Thursday, December 2, 2010

NCBO Annotator versus MetaMap on GO concept detection

For the past little while I've been working on extracting candidate Gene Ontology annotations from the hypertext of articles in the Gene Wiki.  In this work I have been using two of the premier tools for concept recognition in bioinformatics - MetaMap from the National Library of Medicine and the Annotator from the National Center for Biomedical Ontology.  As elaborated on in this article, these systems work very differently and, depending on the input text, can yield substantially different results.  Since I was at a loss when I first had to decide which tool to use, I thought I'd share some of the results of my experiments in the hopes that I might help some one else along in their decisions.

Input: text from about 10,000 Gene Wiki articles (both complete sentences and the titles of pages linked to from a gene page)
Output: concepts from the GO with some form of linguistic match to the text.

Current Rounded Results:
GO concepts detected: Annotator about 20,000, MetaMap about 35,000, Intersection about 14,000 (See diagram below)

In this case MetaMap is the clear winner in terms of recall.  Based on some casual manual inspections and some less casual comparisons to other GO annotation sources, the Annotator earns a very slight edge in terms of precision (it produces slightly fewer false positives).  For my application, I'm pooling the results of both tools.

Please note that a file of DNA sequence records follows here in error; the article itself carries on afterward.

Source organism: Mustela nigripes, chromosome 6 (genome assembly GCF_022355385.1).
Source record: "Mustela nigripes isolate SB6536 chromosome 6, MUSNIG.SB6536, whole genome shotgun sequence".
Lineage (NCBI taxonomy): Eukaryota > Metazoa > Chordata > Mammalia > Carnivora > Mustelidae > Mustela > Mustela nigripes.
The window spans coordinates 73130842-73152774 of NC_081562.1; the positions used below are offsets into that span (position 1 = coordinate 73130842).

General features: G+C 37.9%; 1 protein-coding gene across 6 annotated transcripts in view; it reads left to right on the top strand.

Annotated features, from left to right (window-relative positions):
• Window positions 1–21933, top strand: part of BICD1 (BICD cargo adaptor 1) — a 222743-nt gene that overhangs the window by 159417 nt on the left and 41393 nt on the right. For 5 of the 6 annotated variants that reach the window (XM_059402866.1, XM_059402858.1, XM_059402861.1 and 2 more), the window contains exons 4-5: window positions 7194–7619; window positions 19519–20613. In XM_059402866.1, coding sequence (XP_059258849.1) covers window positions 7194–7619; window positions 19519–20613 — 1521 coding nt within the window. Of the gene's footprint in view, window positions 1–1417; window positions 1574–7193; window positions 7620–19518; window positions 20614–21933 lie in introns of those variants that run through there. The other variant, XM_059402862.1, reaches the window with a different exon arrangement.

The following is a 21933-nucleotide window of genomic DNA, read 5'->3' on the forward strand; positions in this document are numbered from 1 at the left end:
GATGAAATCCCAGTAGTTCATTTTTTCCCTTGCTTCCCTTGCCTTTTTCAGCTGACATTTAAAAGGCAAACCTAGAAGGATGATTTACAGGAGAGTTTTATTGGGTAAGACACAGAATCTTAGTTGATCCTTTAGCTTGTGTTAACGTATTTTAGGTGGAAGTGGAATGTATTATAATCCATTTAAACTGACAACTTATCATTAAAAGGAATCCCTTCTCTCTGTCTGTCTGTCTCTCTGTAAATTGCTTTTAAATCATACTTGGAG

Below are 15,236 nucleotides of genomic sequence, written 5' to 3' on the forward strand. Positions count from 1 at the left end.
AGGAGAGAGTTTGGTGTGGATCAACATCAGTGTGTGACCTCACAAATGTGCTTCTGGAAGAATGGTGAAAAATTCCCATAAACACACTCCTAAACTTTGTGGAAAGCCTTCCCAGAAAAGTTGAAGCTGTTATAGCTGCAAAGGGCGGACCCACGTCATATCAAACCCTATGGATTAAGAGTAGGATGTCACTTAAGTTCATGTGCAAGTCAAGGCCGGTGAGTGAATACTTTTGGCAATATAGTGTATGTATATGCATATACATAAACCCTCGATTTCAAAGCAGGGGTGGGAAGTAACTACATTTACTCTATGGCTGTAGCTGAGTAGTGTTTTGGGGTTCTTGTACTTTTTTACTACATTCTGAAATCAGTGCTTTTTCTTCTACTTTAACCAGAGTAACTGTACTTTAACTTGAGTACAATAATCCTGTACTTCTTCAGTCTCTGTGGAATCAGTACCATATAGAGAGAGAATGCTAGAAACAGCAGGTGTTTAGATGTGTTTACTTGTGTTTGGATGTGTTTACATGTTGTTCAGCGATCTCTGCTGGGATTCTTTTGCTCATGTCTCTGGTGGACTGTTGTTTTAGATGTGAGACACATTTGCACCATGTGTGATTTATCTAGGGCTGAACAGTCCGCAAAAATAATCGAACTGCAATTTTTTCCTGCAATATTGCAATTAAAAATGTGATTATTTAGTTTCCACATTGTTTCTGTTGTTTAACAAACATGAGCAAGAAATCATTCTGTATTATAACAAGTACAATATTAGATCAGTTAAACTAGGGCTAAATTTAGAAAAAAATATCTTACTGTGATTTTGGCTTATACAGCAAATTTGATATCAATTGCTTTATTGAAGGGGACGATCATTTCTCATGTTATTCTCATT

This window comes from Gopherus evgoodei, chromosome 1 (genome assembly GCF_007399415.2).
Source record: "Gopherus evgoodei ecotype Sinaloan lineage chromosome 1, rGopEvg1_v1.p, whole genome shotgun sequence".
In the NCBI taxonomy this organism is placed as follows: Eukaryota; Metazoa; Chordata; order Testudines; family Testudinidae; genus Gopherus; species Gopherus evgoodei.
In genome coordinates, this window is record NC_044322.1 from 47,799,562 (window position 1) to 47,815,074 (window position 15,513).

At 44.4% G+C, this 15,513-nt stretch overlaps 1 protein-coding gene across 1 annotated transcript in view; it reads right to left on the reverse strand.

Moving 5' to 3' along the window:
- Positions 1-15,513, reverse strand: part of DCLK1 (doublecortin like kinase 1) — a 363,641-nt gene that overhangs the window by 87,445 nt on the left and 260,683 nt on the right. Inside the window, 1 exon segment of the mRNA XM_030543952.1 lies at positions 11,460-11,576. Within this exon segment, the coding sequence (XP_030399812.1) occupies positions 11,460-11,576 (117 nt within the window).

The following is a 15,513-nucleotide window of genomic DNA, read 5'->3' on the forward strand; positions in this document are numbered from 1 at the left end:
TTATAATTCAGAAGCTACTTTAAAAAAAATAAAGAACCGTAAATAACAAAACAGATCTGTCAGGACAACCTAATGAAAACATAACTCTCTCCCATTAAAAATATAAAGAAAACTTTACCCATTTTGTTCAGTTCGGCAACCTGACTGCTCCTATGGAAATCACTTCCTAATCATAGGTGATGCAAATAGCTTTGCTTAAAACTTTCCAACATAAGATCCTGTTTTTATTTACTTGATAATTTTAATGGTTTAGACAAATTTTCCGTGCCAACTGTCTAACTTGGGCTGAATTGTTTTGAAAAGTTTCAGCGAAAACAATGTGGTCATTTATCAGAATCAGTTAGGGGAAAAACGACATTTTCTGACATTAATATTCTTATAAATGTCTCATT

Another important consideration is speed of execution.  For my experiments, a locally installed version of MetaMap took about twice the time to run the same jobs as the Annotator Web service - despite the lag from network latency for the Annotator.  The output from both tools was fairly easy to parse.  (I found it much easier to simply parse the results myself than to work in the context of UIMA wrappers which are available for both systems.)

So there you go, same same but different.


Leon French said...

I'm curious, what score cut off did you use? also, some flags like abbreviations may matter.

For precision numbers you should checkout:
"Comparison of concept recognizers for building the Open Biomedical Annotator"

Also, the annotator uses a MetaMap like tool from Michigan named Mgrep. It would be nice if that was open source like MetaMap.

Benjamin Good said...

I let everything through for this - no cutoff for either system.

Params for NCBO that might matter:
minTermSize: 3
with Synonyms: true
longestOnly: true
wholeWordOnly: true
stopwords: protein, gene, (+defaults)

The only non-default options I used for metamap were -z for single term processing (when sending single terms like wiki page titles) and -y to turn on word sense disambiguation (when sending in sentences). i also limited it to GO, FMA, and SNOMEDCT for this run though that should only impact speed.

I did have a look at that paper you mentioned before getting into metamap but found it a bit inconclusive. (It was even linked to in the first paragraph of this post ;). Depending on the source of the input text, the precision and the apparent recall varies dramatically. I asked Nigam, the first author on that paper, and he said that mgrep would generally give higher precision and lower recall but that it was probably best to try them both and see for myself how they worked on my data.

Anonymous said...

try to compared !